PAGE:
For now, we will cover some interesting MCDU functions that will help give you all an idea of quite how extensive the MCDU/FMGS modelling on board our A320 really is.
We will start with a personal favorite, the FLS. We’ve modelled a relatively new Airbus option on board the A320 – the FMS Landing System. The FLS guidance mode is a non-precision approach aid which computes a virtual glideslope and localiser, thereby constructing a “pseudo-beam” by combining Flight Path Angle, approach course, and a selected “anchor point”. From the images provided, you may notice some rather distinctive symbology, unique to this new autoflight mode. The FLS mimics the ILS concept, however, this guidance mode relies only on the onboard navigation sensors, and does not require any additional ground aids. Being able to generate a virtual glideslope and localiser is definitely a fascinating twist on shooting a classic visual approach.
RTA (Required Time of Arrival), a common tool in an A320’s substantial arsenal of pilot aids, has also been modelled. This is something those of you who love flying on VATSIM (or just oceanic!), would probably enjoy, as it heightens your immersion and allows you to operate the airplane similarly to how it is truly done in the real world. Whilst RTA may seem like a simple enough system, in reality there is a considerable amount of math involved in making it work correctly. It also has multiple different modes!
For example, should you be sitting on the ground with your engines shut down, preparing to depart – your flight plan page starts with a zero value for time, incrementing it by the minutes and seconds it takes for you to reach your next waypoint, and the successive ones thereafter. Should you choose, however, on the Fenix A320 – you can input an ETT (estimated takeoff time), in which case the MCDU will begin giving you UTC time of arrival for each waypoint. Now, this is amongst RTA’s absolute most basic functions – but diving a little deeper, if you don’t know when you’ll be departing, but know that you must reach your destination at a specific time, you can input this over your destination instead – and the MCDU will not only tell you when you need to depart in order to achieve this, but will also prompt you when you are close to the computed takeoff time in order to let you know that you really must get going, else you risk running late. But, what if you end up running late? Or perhaps leave a little early? Well, RTA will then switch into active mode, take over, and overwrite your cost index – replacing it with a dynamic RTA cost index that will do the math (including the wind speeds!) and figure out how quickly (or slowly) you need to fly in order to reach your destination or selected waypoint exactly when you want to, and appropriately vary managed speed mode.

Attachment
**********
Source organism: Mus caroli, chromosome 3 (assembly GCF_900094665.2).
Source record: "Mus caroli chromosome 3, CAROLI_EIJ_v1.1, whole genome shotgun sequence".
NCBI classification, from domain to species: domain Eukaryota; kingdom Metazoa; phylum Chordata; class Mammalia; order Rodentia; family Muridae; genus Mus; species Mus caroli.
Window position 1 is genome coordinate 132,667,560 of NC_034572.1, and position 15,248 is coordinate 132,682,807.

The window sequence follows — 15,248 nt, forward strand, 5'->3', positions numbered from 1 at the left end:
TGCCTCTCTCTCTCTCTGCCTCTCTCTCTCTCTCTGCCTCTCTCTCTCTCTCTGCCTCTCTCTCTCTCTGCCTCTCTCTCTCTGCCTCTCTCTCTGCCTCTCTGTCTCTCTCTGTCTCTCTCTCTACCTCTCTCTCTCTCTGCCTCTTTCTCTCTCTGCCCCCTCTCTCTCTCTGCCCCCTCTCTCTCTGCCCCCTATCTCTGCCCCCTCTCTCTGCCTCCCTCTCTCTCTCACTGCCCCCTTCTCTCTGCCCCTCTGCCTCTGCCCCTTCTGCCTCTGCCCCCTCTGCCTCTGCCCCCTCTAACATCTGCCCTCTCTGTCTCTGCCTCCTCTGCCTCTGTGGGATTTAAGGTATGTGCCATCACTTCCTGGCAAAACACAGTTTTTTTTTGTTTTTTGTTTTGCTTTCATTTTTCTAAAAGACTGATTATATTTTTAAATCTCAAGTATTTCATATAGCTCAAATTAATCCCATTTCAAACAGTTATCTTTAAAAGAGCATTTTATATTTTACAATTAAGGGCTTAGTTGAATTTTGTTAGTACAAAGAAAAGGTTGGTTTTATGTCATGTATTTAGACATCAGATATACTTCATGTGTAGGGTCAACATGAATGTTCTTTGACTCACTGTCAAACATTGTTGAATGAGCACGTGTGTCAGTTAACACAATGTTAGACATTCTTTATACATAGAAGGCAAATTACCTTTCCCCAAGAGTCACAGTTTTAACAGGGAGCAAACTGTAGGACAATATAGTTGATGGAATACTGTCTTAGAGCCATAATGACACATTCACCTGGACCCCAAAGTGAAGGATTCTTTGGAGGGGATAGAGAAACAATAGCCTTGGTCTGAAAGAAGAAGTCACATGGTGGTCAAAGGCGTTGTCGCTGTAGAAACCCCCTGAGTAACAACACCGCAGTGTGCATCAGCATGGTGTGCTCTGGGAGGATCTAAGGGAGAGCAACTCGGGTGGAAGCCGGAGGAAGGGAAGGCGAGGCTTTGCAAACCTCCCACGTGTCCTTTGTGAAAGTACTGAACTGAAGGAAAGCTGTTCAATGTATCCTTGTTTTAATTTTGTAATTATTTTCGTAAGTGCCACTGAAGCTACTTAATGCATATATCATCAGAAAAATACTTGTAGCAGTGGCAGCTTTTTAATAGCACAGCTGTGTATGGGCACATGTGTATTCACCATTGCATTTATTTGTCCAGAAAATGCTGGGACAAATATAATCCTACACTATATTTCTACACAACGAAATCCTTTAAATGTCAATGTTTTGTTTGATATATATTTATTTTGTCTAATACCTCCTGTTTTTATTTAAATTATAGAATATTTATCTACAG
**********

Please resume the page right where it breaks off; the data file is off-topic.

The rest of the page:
One of our technical advisors and alpha team testers, Fraser, a real world A320 pilot, demonstrates this during a oceanic crossing from Dublin to Madeira. Routed via the T9 airway, Fraser receives his oceanic clearance, and has been asked not to cross LASNO before 14:25z.